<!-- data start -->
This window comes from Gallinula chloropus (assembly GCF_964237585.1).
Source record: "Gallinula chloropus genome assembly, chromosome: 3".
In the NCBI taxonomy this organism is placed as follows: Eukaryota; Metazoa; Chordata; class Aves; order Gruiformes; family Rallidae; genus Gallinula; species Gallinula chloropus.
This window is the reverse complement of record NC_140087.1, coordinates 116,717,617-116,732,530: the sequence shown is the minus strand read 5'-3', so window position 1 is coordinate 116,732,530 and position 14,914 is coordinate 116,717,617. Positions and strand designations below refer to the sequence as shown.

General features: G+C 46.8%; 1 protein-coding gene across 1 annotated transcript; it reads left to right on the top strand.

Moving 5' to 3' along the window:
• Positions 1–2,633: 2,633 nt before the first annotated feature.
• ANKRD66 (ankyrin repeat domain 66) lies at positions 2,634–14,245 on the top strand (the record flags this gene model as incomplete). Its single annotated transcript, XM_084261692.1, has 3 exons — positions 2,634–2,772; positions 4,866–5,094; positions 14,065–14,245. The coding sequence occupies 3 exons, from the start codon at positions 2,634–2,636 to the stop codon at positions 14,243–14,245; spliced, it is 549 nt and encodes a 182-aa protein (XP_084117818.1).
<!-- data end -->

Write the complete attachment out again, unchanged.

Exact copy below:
This window comes from Gallinula chloropus (assembly GCF_964237585.1).
Source record: "Gallinula chloropus genome assembly, chromosome: 3".
In the NCBI taxonomy this organism is placed as follows: Eukaryota; Metazoa; Chordata; class Aves; order Gruiformes; family Rallidae; genus Gallinula; species Gallinula chloropus.
This window is the reverse complement of record NC_140087.1, coordinates 116,717,617-116,732,530: the sequence shown is the minus strand read 5'-3', so window position 1 is coordinate 116,732,530 and position 14,914 is coordinate 116,717,617. Positions and strand designations below refer to the sequence as shown.

General features: G+C 46.8%; 1 protein-coding gene across 1 annotated transcript; it reads left to right on the top strand.

Moving 5' to 3' along the window:
• Positions 1–2,633: 2,633 nt before the first annotated feature.
• ANKRD66 (ankyrin repeat domain 66) lies at positions 2,634–14,245 on the top strand (the record flags this gene model as incomplete). Its single annotated transcript, XM_084261692.1, has 3 exons — positions 2,634–2,772; positions 4,866–5,094; positions 14,065–14,245. The coding sequence occupies 3 exons, from the start codon at positions 2,634–2,636 to the stop codon at positions 14,243–14,245; spliced, it is 549 nt and encodes a 182-aa protein (XP_084117818.1).